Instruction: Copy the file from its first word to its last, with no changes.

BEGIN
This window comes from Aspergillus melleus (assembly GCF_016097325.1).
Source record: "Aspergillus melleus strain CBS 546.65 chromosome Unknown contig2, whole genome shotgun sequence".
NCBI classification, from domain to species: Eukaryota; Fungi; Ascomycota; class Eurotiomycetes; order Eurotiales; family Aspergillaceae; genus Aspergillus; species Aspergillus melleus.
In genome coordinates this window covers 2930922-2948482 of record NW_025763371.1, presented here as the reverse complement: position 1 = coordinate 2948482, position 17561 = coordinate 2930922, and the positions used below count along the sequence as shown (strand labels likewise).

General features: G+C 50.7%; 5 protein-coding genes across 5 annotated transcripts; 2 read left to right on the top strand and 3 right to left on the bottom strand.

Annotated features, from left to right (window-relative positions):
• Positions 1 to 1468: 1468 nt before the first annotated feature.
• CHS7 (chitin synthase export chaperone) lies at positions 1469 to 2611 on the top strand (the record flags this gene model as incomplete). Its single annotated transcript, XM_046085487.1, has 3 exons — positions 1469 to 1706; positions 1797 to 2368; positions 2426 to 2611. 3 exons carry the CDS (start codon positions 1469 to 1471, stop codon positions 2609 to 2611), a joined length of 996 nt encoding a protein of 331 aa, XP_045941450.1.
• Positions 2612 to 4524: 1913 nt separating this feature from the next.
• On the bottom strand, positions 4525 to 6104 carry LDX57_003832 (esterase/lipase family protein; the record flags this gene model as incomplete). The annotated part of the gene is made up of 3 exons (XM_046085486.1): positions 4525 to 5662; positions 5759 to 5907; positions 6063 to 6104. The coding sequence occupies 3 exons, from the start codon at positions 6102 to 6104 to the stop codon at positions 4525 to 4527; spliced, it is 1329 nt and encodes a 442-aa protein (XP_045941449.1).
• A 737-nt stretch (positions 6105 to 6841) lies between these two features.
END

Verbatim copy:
This window comes from Aspergillus melleus (assembly GCF_016097325.1).
Source record: "Aspergillus melleus strain CBS 546.65 chromosome Unknown contig2, whole genome shotgun sequence".
NCBI classification, from domain to species: Eukaryota; Fungi; Ascomycota; class Eurotiomycetes; order Eurotiales; family Aspergillaceae; genus Aspergillus; species Aspergillus melleus.
In genome coordinates this window covers 2930922-2948482 of record NW_025763371.1, presented here as the reverse complement: position 1 = coordinate 2948482, position 17561 = coordinate 2930922, and the positions used below count along the sequence as shown (strand labels likewise).

General features: G+C 50.7%; 5 protein-coding genes across 5 annotated transcripts; 2 read left to right on the top strand and 3 right to left on the bottom strand.

Annotated features, from left to right (window-relative positions):
• Positions 1 to 1468: 1468 nt before the first annotated feature.
• CHS7 (chitin synthase export chaperone) lies at positions 1469 to 2611 on the top strand (the record flags this gene model as incomplete). Its single annotated transcript, XM_046085487.1, has 3 exons — positions 1469 to 1706; positions 1797 to 2368; positions 2426 to 2611. 3 exons carry the CDS (start codon positions 1469 to 1471, stop codon positions 2609 to 2611), a joined length of 996 nt encoding a protein of 331 aa, XP_045941450.1.
• Positions 2612 to 4524: 1913 nt separating this feature from the next.
• On the bottom strand, positions 4525 to 6104 carry LDX57_003832 (esterase/lipase family protein; the record flags this gene model as incomplete). The annotated part of the gene is made up of 3 exons (XM_046085486.1): positions 4525 to 5662; positions 5759 to 5907; positions 6063 to 6104. The coding sequence occupies 3 exons, from the start codon at positions 6102 to 6104 to the stop codon at positions 4525 to 4527; spliced, it is 1329 nt and encodes a 442-aa protein (XP_045941449.1).
• A 737-nt stretch (positions 6105 to 6841) lies between these two features.